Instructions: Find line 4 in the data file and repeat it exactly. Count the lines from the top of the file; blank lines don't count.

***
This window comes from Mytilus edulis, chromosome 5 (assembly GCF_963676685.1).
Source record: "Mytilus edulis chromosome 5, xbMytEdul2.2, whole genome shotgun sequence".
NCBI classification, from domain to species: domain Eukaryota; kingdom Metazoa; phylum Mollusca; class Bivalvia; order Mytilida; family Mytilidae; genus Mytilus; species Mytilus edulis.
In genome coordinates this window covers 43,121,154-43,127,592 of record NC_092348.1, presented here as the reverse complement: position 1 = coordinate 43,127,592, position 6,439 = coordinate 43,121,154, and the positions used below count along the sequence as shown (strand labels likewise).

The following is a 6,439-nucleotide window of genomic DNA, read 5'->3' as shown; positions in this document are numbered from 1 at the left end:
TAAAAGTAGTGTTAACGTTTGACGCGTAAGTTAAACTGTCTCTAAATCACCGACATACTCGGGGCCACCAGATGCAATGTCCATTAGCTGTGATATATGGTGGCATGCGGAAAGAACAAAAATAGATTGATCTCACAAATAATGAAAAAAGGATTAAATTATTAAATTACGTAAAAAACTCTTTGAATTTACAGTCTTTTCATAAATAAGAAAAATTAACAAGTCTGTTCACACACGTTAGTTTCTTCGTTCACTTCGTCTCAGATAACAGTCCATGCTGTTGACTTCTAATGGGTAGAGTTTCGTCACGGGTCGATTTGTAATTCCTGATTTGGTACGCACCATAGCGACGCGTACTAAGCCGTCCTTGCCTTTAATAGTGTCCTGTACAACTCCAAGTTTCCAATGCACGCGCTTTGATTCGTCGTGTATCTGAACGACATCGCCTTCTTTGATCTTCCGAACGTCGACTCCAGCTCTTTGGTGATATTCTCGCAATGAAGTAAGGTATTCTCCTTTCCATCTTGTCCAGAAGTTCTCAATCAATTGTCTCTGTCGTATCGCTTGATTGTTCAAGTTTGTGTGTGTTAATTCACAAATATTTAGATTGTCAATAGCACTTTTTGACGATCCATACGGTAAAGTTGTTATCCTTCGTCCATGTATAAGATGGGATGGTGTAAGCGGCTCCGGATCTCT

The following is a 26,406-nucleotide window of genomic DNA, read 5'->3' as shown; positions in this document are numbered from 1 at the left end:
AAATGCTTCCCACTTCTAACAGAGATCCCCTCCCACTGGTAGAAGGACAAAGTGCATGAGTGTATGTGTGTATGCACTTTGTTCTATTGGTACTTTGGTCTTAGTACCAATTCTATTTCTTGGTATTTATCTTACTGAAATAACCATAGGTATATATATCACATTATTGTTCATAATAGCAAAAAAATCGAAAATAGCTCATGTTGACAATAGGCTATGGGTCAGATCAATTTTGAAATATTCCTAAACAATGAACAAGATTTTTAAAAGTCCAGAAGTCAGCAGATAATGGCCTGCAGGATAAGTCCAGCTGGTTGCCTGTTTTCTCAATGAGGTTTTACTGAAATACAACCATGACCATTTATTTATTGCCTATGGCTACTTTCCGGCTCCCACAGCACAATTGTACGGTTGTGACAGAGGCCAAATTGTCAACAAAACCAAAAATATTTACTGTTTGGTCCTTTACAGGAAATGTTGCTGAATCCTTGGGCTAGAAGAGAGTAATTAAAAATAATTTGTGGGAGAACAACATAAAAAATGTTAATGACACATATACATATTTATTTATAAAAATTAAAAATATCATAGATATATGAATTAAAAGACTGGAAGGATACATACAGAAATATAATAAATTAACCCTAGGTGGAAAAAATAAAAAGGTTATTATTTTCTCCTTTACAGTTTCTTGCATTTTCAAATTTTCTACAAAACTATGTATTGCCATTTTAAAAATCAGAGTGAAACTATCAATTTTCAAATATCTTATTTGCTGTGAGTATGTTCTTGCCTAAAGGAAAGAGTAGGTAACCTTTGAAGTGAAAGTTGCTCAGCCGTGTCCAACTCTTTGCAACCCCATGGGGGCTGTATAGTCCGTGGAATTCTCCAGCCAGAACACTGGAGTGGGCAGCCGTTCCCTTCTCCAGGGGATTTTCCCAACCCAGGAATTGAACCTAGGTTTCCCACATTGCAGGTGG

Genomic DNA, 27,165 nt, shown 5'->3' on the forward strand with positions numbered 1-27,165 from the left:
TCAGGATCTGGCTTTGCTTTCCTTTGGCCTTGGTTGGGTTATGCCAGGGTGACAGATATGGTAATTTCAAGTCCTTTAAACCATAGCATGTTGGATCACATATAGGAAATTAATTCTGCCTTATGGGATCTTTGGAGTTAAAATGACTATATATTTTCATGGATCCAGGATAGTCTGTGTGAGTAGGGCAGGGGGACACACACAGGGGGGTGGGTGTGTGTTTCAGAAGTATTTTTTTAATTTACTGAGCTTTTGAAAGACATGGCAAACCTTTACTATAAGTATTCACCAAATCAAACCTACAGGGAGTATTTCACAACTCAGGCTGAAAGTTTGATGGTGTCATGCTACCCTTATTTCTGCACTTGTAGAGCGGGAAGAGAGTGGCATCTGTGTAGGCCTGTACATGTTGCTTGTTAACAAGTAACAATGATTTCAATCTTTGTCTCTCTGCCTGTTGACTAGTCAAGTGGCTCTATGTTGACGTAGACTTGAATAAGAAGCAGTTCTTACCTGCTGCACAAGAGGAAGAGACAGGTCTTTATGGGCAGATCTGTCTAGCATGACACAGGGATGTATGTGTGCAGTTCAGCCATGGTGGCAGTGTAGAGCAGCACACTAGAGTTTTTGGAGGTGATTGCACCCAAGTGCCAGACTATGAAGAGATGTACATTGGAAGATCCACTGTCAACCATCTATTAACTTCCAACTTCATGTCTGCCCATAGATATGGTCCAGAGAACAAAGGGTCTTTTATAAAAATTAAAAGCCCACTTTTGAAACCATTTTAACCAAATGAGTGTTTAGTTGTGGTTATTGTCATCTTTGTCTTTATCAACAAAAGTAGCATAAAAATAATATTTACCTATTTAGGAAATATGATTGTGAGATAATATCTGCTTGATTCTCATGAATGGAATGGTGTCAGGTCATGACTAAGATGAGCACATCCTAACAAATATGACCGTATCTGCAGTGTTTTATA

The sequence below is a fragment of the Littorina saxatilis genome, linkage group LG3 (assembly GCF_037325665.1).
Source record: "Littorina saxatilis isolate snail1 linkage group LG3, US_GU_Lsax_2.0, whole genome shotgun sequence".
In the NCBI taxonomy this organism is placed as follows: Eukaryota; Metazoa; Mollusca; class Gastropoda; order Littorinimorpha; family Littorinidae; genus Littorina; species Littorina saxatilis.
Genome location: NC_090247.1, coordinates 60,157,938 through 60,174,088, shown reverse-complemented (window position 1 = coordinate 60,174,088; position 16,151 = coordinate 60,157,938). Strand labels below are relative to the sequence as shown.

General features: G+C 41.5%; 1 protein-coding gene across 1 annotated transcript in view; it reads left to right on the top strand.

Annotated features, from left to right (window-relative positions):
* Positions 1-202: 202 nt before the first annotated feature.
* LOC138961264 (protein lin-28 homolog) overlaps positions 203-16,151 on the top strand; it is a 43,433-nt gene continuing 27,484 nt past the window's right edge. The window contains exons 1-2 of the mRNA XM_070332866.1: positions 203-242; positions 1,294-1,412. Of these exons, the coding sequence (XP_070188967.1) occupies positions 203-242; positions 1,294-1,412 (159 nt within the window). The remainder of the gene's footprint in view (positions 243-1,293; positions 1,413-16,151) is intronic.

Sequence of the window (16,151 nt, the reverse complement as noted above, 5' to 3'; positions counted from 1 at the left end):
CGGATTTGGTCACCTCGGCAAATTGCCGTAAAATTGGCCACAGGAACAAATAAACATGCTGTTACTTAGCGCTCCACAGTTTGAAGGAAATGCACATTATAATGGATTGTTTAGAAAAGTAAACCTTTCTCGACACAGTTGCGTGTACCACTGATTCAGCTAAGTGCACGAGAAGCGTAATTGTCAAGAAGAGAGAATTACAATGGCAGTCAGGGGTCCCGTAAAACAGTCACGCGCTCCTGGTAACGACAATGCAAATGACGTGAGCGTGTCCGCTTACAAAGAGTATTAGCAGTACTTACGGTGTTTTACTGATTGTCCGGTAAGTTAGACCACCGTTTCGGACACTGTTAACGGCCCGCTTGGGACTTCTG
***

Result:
In genome coordinates this window covers 43,121,154-43,127,592 of record NC_092348.1, presented here as the reverse complement: position 1 = coordinate 43,127,592, position 6,439 = coordinate 43,121,154, and the positions used below count along the sequence as shown (strand labels likewise).